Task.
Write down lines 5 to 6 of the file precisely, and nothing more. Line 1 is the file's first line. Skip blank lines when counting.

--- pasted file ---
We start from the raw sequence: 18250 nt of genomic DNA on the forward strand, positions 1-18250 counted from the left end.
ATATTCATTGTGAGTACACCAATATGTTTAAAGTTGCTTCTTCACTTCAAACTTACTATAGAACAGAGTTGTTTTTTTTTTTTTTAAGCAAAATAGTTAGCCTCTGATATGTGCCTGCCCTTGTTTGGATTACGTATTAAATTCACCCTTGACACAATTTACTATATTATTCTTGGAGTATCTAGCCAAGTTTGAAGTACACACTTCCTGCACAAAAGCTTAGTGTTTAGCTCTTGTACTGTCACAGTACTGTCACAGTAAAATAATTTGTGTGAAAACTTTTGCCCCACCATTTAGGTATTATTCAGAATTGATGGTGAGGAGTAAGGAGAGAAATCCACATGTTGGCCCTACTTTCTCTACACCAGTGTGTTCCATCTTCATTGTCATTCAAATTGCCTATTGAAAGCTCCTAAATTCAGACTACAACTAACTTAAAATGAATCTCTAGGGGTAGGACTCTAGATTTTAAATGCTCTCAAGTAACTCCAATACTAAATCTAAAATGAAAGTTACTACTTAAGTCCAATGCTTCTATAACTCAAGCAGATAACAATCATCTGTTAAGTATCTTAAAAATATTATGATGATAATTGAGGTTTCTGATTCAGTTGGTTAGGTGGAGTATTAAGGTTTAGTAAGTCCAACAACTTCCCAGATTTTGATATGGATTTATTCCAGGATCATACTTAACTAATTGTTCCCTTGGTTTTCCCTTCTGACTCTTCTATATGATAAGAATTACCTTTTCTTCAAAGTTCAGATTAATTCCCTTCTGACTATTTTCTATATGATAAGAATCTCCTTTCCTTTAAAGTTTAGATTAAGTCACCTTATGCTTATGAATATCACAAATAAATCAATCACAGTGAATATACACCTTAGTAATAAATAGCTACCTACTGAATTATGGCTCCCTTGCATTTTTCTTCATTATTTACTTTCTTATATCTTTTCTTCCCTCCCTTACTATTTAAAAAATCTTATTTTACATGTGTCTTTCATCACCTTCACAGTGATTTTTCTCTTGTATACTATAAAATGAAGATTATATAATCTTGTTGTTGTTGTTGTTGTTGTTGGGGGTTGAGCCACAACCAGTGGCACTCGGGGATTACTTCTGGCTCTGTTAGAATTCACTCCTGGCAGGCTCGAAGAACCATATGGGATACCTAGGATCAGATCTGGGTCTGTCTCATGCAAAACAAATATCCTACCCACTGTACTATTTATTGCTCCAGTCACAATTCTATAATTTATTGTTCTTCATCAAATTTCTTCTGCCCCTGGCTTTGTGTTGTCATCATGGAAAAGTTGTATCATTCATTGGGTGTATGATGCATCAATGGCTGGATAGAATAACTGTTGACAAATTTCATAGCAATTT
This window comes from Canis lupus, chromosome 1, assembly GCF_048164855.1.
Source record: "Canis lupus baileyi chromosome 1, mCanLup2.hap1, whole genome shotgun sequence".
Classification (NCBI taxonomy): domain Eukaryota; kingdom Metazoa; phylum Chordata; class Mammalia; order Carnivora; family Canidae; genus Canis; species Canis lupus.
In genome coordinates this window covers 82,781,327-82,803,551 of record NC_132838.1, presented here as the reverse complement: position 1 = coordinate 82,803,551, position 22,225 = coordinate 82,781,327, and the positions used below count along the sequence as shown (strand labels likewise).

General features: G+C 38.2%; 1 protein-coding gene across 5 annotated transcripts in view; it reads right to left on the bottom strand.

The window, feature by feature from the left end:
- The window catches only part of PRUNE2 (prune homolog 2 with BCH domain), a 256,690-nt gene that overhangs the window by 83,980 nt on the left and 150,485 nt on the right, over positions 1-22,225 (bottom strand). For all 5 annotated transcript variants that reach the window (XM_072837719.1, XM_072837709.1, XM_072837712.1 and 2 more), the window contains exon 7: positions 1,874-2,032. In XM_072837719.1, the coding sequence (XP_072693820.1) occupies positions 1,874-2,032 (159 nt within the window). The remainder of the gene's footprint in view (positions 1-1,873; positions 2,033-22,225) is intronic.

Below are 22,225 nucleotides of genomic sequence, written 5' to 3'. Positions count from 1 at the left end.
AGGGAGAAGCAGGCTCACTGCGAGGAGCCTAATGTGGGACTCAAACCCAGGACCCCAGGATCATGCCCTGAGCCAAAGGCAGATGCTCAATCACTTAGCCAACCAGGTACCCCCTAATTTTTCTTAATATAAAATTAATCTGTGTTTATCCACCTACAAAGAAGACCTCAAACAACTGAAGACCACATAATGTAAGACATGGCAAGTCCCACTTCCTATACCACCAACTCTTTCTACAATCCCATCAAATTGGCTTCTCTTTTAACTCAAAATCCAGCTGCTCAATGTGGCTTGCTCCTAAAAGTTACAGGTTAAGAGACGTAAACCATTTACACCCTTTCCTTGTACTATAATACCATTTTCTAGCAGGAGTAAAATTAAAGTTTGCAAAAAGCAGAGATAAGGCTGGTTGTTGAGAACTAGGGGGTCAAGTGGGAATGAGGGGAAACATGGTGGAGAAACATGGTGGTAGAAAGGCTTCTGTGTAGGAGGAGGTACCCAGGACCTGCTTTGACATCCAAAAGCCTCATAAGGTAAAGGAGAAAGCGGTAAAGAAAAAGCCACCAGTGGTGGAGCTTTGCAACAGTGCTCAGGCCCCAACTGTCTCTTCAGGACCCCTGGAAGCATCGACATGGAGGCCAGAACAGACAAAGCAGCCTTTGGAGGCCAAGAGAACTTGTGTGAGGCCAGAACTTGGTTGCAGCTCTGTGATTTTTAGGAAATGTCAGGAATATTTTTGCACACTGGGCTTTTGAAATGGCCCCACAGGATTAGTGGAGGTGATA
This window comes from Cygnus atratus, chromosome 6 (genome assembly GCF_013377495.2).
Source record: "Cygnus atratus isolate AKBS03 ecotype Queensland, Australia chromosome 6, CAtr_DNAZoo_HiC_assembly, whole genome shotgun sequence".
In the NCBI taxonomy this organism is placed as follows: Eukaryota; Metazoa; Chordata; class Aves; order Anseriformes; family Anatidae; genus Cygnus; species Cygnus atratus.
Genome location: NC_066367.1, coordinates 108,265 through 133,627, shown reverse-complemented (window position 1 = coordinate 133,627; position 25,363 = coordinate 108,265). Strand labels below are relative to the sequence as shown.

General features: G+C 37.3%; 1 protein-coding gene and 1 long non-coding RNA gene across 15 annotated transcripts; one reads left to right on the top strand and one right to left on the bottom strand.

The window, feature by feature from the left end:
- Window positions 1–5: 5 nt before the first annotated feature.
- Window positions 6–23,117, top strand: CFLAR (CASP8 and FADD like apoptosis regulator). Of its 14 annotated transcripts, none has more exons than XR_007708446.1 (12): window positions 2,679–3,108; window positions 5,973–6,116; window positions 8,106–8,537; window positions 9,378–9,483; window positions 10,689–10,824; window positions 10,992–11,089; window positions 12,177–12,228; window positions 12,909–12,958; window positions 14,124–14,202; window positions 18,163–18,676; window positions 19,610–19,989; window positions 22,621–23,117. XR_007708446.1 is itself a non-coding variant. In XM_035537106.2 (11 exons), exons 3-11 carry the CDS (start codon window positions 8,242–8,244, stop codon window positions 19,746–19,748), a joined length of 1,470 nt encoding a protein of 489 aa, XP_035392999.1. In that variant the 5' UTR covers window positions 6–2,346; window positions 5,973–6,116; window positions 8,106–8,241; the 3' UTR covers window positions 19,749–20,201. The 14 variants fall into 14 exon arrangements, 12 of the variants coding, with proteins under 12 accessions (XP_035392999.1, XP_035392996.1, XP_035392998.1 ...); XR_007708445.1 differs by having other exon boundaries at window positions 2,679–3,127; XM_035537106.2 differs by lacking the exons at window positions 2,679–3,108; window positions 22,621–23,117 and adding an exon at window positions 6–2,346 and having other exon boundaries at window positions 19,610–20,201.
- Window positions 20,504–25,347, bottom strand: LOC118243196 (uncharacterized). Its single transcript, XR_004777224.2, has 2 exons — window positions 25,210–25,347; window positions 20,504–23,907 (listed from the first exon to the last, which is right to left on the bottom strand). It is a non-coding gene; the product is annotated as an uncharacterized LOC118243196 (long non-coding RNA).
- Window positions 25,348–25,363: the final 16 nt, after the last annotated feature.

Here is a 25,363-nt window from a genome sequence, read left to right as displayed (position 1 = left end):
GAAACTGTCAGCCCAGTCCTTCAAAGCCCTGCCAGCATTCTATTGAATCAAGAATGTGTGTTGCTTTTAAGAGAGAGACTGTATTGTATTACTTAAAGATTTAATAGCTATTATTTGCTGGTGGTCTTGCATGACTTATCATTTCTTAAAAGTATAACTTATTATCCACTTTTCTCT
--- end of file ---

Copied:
Classification (NCBI taxonomy): domain Eukaryota; kingdom Metazoa; phylum Chordata; class Mammalia; order Carnivora; family Canidae; genus Canis; species Canis lupus.
In genome coordinates this window covers 82,781,327-82,803,551 of record NC_132838.1, presented here as the reverse complement: position 1 = coordinate 82,803,551, position 22,225 = coordinate 82,781,327, and the positions used below count along the sequence as shown (strand labels likewise).